Breast Neoplasms - prevention & control
Canada
Consumer Participation
Decision Making
Efficiency, Organizational
Ethics
Female
Health planning
Health Priorities
Humans
Intervention Studies
Mass Screening
Neoplasms - prevention & control - therapy
Palliative Care
Population Surveillance
Program Development
Research
Smoking - prevention & control
Social Responsibility
Abstract
The framework project of the Advisory Committee on Cancer Control (ACOCC), National Cancer Institute of Canada (NCIC), was based on the NCIC/ACOCC conceptual framework for bridging the gap between research and action. The project was carried out under the auspices of the Sociobehavioural Cancer Research Network (SCRN) of the NCIC. It focused on 3 research areas of cancer control research: smoking control, palliative care and screening for breast cancer. In this introductory paper, the criteria and methodology used for the framework project are described, the main features of the framework are outlined and the definitions of terms used in the framework are summarized. It was expected that the framework project would lead to a better understanding of the strengths and weaknesses of the NCIC/ACOCC conceptual framework. The project was also expected to assist the SCRN in its ongoing efforts to develop and refine an action-oriented research agenda.
PubMed ID
9765744 View in PubMed
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Applying the 2011 Canadian guidelines for breast cancer screening in practice.

https://arctichealth.org/en/permalink/ahliterature120824
Source
CMAJ. 2012 Nov 6;184(16):1803-7
Publication Type
Article
Date
Nov-6-2012
Author
Ellen Warner
Ruth Heisey
June C Carroll
Author Affiliation
Odette Cancer Centre, Sunnybrook Health Sciences Centre, Canada. ellen.warner@sunnybrook.ca
Source
CMAJ. 2012 Nov 6;184(16):1803-7
Date
Nov-6-2012
Language
English
Publication Type
Article
Keywords
Adult
Age Factors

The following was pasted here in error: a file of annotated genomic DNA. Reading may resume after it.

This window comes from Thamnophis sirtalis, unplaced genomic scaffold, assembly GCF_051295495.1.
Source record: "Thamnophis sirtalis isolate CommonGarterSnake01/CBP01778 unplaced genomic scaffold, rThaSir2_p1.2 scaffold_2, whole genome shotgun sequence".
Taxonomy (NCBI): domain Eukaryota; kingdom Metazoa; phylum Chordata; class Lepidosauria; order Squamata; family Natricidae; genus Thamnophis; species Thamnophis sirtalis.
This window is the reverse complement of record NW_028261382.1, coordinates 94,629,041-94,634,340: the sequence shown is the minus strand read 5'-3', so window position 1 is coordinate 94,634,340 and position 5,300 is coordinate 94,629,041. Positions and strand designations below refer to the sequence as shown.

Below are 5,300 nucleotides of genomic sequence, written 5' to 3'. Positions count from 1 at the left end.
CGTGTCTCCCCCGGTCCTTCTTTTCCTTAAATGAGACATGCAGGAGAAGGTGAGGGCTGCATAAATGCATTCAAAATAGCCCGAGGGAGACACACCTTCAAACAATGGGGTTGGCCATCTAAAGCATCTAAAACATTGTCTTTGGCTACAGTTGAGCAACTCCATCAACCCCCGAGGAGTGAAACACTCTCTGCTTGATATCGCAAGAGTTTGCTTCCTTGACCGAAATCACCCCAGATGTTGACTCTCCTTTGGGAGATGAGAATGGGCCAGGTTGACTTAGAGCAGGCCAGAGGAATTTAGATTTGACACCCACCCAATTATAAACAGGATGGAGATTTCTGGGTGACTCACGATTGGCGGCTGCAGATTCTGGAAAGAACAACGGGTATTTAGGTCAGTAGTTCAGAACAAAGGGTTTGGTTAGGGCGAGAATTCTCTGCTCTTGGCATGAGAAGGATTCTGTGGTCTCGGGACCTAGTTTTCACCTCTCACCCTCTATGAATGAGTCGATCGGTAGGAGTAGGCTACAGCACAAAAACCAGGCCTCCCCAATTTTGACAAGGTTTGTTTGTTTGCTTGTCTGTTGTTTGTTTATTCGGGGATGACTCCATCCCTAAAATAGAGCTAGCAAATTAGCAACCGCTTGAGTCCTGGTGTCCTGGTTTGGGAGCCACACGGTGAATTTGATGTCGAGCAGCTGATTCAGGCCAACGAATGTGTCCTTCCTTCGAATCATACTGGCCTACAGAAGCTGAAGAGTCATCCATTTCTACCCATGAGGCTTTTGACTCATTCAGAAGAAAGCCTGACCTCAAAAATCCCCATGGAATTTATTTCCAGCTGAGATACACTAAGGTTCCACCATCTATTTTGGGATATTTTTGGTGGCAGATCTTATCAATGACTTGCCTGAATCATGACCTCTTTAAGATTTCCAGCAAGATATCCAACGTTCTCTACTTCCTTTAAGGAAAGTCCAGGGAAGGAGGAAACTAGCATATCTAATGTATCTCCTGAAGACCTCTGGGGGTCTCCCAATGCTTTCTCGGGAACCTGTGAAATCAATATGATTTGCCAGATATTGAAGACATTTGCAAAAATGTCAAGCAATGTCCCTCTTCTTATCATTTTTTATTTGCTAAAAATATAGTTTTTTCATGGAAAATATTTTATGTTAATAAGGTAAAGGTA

Aged
Breast Neoplasms - prevention & control
Canada
Early Detection of Cancer - standards
Female
Humans
Mammography - standards
Mass Screening - standards
Middle Aged
Practice Guidelines as Topic
Reproducibility of Results
Risk assessment
Time Factors
Notes
Cites: CMAJ. 2012 Sep 4;184(12):139122291177
Cites: CMAJ. 2011 Nov 22;183(17):1991-200122106103
Cites: CMAJ. 2001 Jun 26;164(13):1837-4611450279
Cites: Eur J Cancer. 2002 Jul;38(11):1458-6412110490
Cites: J Med Genet. 2003 Nov;40(11):807-1414627668
Cites: Clin Breast Cancer. 2005 Oct;6(4):330-316277883
Cites: Am Fam Physician. 2006 Nov 15;74(10):1759-6017137007
Cites: J Natl Cancer Inst. 2006 Dec 6;98(23):1686-9317148770
Cites: CA Cancer J Clin. 2007 Mar-Apr;57(2):75-8917392385
Cites: Ann Intern Med. 2007 Apr 3;146(7):516-2617404354
Cites: J Am Coll Radiol. 2007 May;4(5):285-817467609
Cites: Nat Clin Pract Oncol. 2008 Dec;5(12):700-418825141
Cites: Ann Intern Med. 2009 Nov 17;151(10):727-37, W237-4219920273
Cites: Ann Intern Med. 2009 Nov 17;151(10):738-4719920274
Cites: Obstet Gynecol. 2011 Aug;118(2 Pt 1):372-8221775869
Cites: CMAJ. 2001 Feb 20;164(4):469-7611233866
PubMed ID
22966059 View in PubMed
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[A program to instruct women in breast self-examination].

https://arctichealth.org/en/permalink/ahliterature103584
Source
Vopr Onkol. 1990;36(9):1095-9
Publication Type
Article
Date
1990
Author
E A Mikhailov
V N Sagaidak
E A Golubeva
L V Remennik
Source
Vopr Onkol. 1990;36(9):1095-9
Date
1990
Language
Russian
Publication Type
Article
Keywords
Breast
Breast Neoplasms - prevention & control
Female
Humans
Moscow
Patient Education as Topic - methods - statistics & numerical data
Program Evaluation
Self-Examination - methods
Time Factors
Urban Population - statistics & numerical data
World Health Organization
Abstract
The study was concerned with analysis of the second stage of evaluation of a breast self-examination training program aimed at early detection of cancer. A total of 60,079 of women were recruited into the WHO/USSR Project in Moscow in 1985-1988: study group--30,465 and controls--29,614. At 6 months, 52.5% of women performed breast self-examination on a regular basis whereas at 12 months the percentage decreased to 42.0. Breast cancer was diagnosed in 6 out of 11,548 females of the study group (stage I--1 case, stage II--3 and stage III--2 cases) and in 10 out of 23,083 controls (stage I--2, stage II--5, stage III--2 and stage IV--1 patient). In the study group, medical advice was sought 4.5 times more frequently than in controls.
PubMed ID
2238551 View in PubMed
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227 records – page 1 of 23.